Can you give pot to your pups? All about the CBD supplements for your dogs – Metro US

Can you give pot to your pups? All about the CBD supplements for your dogs

CBD for dogs

CBD, or Cannabidiol, is a non-psychoactive compound found in marijuana. In simple terms, it’s the part of the plant that doesn’t get you high — and it’s proven to have medicinal effects on consumers, treating pain and anxiety, reducing inflammation and even controlling seizures. When it comes to thwarting similar conditions in canines, CBD for dogs does exist. Here’s everything you need to know.

CBD for dogs: the rundown

CBD supplements for our furry friends come in oils, tinctures, pills and a variety of treats. They’re derived from Industrial Hemp as opposed to cannabis, meaning they contain no THC — or have extremely low amounts of it. High levels of THC can be dangerous for pets, notes the ASPCA.

Paleo Paw products, for instance, have a 20:1 CBD to THC ratio, while brands such as Suzie’s Pet Treats and TherPet are THC-free.

CBD for dogs

TherPet tinctures are Whole Plant, Full Spectrum based products derived from the Industrial Hemp Plant, not the medical marijuana plant grown for dispensaries,” JJ Southard, Vice President of Products for Applied Biosciences Corp., the company that produces TherPet supplements, explains to Metro. They offer tinctures for both dogs (beef and peanut butter flavors) and cats (just chicken for now). 

Is CBD for dogs legal?

“CBD for pets manufactured from approved Industrial Hemp sources in the US are legal products,” Southard says, “but the FDA has not approved CBD for any particular condition due to the lack of scientific studies on it.” This is exactly why pet owners are told on the TherPet FAQ page that the FDA “strictly prohibits us from making any claims related to disease or medical conditions in conjunction with our products.”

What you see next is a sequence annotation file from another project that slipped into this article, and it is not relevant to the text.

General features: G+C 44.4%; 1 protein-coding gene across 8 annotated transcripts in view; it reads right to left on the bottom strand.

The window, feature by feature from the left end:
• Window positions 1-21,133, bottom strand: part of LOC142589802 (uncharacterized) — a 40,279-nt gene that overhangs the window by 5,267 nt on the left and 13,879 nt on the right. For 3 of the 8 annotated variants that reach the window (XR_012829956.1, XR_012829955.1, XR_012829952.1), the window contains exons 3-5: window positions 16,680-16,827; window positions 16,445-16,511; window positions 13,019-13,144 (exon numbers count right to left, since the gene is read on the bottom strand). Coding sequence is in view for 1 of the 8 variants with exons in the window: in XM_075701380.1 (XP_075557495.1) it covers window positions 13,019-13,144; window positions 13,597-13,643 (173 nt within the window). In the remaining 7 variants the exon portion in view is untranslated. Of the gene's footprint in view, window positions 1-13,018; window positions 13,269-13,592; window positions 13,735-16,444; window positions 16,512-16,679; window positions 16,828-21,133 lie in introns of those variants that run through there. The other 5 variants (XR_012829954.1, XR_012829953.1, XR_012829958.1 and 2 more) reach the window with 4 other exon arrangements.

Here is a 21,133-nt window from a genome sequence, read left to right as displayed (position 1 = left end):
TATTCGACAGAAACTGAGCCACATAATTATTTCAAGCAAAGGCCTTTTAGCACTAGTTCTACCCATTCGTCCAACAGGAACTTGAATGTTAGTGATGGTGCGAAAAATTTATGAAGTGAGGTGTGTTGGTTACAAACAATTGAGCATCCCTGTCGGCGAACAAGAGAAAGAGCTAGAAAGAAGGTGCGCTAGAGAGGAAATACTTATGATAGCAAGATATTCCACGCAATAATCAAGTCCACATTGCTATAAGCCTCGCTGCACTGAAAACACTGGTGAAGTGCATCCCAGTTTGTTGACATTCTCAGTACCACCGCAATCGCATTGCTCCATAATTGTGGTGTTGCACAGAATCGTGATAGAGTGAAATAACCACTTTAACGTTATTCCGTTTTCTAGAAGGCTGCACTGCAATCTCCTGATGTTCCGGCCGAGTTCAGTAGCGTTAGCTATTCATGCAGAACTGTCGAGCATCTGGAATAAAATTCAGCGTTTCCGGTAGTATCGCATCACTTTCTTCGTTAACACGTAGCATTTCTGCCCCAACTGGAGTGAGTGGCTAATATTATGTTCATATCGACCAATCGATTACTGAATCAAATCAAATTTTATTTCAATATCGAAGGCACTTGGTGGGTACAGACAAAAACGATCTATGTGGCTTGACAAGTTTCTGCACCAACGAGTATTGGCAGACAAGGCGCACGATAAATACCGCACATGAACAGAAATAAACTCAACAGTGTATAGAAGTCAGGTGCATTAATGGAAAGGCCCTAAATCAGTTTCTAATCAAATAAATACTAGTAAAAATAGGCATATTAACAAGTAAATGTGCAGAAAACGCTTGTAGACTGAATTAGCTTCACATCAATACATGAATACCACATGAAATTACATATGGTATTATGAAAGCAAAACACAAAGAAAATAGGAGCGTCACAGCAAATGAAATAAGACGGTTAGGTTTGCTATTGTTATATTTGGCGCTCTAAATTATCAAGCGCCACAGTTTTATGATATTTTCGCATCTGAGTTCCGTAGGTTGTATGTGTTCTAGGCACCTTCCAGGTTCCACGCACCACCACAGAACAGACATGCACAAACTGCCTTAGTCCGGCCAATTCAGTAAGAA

“We predict the approval is coming soon,” Southard says, “and at that point, we will be more free to link the products with actual health claims and the extraordinary testimonials we receive often.”

Is CBD for dogs safe?

Yes. Southard says he highly recommends these products “with confidence.” 

“Similar to humans, CBD will work best as a daily supplement in small doses regularly,” Southard advises. “Some people will want an instant result with their pet when it may take a daily micro dose for a few days to start seeing the best results. Some folks will also be leery about their pet having an adverse reaction. TherPet has been tested for safety and is guaranteed to be a healthy additive to your pet of any age.”

CBD for dogs

The ASPCA does warn the following: “Most CBD treats are labeled to contain a specific amount of CBD (often 2.5 or 5 mg/treat) and may claim to contain none or very minimal THC. However, if CBD is present in the treats, there is likely to be some THC in the products.” To learn more about what you can do if your dog is exposed to high amounts of THC, go to the ASPCA website.

What do vets think about CBD for dogs?

Not all vets are 100 percent on board with giving dogs, or any pet, CBD supplements.

“I don’t use CBD oil in my practice,” Dr. Marcie Fallek, DVM, CVA, of Holistic Vet — with offices in NYC and Connecticut — tells Metro. “Anecdotal experience from other practitioners and clients and patients that have used it, has shown me that the effect is milder and temporary compared to the other modalities I use. I have not been impressed with the results.” Instead, she uses homeopathic medicine to treat pets’ pain or anxiety.

Some, however, are more open to it, as the Miami-based Dr. Patricia Khuly, VMD, MBA, told Leafly last year, “I find they can be somewhat effective as part of a well-rounded chronic pain protocol.”

“You do not need a prescription or vet approval to purchase TherPet,” Southard says. “In the development of the formulations used in TherPet, a team of veterinary scientists worked together to approve it.” He does note to “always speak to your vet if you feel like you need more advice about your specific pet’s condition.”

Meet Calista, the Pit bull with cancer who uses CBD for dogs